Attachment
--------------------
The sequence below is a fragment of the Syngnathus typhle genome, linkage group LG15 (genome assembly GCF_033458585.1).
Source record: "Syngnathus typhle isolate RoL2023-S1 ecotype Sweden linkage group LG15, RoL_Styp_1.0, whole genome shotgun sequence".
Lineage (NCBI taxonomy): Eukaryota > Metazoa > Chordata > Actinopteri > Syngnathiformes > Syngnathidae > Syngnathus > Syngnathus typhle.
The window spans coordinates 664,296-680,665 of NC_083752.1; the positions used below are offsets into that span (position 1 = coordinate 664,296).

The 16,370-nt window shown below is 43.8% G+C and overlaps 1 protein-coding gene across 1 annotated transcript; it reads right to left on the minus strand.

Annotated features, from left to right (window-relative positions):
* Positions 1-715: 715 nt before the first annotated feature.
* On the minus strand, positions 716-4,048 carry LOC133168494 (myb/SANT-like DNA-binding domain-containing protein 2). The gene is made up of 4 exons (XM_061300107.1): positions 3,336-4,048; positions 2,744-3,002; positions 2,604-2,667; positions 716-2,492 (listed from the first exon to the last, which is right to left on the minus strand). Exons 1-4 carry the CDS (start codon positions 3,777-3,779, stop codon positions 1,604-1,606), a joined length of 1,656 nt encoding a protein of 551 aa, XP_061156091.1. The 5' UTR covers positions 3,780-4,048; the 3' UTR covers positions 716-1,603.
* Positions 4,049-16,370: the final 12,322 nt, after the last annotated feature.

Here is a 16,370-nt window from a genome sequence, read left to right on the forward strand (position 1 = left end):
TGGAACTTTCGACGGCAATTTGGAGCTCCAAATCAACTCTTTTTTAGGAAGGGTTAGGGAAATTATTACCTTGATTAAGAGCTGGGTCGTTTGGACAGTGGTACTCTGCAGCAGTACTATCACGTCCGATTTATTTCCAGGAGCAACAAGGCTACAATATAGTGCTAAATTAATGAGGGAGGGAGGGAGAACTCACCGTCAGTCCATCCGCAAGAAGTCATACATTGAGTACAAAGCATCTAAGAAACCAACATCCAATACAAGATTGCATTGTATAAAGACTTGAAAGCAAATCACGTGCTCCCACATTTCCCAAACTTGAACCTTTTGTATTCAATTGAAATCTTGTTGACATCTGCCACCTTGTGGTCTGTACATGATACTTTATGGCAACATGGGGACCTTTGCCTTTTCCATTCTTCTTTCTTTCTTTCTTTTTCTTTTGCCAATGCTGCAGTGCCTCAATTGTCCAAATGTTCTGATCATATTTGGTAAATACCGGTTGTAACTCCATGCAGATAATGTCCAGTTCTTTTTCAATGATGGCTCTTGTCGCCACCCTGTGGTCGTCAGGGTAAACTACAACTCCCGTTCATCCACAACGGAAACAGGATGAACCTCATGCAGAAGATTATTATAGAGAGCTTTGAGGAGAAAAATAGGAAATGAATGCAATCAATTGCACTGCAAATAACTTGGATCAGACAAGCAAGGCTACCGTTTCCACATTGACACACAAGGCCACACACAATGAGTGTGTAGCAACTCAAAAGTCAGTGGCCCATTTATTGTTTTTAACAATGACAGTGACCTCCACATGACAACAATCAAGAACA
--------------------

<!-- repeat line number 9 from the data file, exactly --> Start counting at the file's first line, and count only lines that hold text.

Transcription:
* Positions 4,049-16,370: the final 12,322 nt, after the last annotated feature.